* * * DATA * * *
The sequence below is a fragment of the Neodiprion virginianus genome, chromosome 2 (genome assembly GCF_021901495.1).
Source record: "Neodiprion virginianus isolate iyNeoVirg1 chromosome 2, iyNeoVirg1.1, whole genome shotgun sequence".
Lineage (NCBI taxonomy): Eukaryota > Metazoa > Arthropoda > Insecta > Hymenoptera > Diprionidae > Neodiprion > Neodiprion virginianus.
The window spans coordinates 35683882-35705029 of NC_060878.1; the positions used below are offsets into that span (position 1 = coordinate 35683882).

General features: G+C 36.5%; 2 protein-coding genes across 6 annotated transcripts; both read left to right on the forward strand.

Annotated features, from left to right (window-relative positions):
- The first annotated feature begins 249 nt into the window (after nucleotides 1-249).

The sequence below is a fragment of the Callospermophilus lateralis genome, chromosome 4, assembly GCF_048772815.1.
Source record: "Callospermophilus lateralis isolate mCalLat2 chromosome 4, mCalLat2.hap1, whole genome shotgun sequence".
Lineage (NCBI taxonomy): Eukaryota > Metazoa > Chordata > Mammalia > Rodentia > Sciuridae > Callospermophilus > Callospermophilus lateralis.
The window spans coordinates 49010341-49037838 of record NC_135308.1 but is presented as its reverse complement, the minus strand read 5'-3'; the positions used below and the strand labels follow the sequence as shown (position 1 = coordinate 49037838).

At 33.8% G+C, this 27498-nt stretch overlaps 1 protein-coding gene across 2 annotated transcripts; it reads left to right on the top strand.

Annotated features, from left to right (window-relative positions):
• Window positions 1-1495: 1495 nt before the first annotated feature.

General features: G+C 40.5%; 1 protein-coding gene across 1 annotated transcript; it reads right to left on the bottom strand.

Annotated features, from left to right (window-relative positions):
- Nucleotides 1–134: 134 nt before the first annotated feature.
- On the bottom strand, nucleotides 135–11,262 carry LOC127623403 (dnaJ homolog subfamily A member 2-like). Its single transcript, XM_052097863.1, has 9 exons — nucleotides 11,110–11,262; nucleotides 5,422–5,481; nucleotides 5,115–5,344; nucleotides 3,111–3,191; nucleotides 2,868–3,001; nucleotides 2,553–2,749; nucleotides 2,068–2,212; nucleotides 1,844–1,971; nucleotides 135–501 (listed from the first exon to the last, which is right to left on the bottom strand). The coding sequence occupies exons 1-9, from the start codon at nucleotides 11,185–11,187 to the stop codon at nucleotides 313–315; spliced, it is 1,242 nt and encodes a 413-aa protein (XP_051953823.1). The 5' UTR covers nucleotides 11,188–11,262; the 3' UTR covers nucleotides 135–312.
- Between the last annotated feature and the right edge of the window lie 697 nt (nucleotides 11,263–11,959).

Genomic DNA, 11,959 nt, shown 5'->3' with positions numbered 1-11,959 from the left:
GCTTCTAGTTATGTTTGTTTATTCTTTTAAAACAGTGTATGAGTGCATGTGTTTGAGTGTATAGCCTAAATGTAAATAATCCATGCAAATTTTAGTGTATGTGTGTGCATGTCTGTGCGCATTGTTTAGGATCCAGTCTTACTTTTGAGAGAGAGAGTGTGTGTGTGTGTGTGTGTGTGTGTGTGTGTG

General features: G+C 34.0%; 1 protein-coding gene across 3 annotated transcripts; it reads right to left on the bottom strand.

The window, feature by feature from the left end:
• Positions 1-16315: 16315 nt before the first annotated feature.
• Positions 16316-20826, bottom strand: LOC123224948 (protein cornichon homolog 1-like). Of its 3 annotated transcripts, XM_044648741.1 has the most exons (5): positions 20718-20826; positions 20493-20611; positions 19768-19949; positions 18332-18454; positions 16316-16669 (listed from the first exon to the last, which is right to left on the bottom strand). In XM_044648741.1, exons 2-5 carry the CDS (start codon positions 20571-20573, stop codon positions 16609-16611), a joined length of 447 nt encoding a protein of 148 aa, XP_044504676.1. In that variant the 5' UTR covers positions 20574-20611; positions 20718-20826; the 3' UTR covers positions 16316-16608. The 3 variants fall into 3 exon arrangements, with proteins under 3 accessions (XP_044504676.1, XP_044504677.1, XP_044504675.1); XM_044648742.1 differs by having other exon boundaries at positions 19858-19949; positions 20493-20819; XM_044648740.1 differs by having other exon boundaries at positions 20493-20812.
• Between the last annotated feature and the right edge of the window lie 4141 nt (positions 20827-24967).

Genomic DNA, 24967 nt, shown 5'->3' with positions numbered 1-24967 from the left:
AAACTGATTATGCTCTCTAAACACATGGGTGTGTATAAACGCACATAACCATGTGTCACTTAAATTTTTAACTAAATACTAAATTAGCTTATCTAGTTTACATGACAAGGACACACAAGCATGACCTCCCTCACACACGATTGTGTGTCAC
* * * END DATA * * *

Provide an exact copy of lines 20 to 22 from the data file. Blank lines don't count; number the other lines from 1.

Genomic DNA, 11,959 nt, shown 5'->3' with positions numbered 1-11,959 from the left:
GCTTCTAGTTATGTTTGTTTATTCTTTTAAAACAGTGTATGAGTGCATGTGTTTGAGTGTATAGCCTAAATGTAAATAATCCATGCAAATTTTAGTGTATGTGTGTGCATGTCTGTGCGCATTGTTTAGGATCCAGTCTTACTTTTGAGAGAGAGAGTGTGTGTGTGTGTGTGTGTGTGTGTGTGTGTG

General features: G+C 34.0%; 1 protein-coding gene across 3 annotated transcripts; it reads right to left on the bottom strand.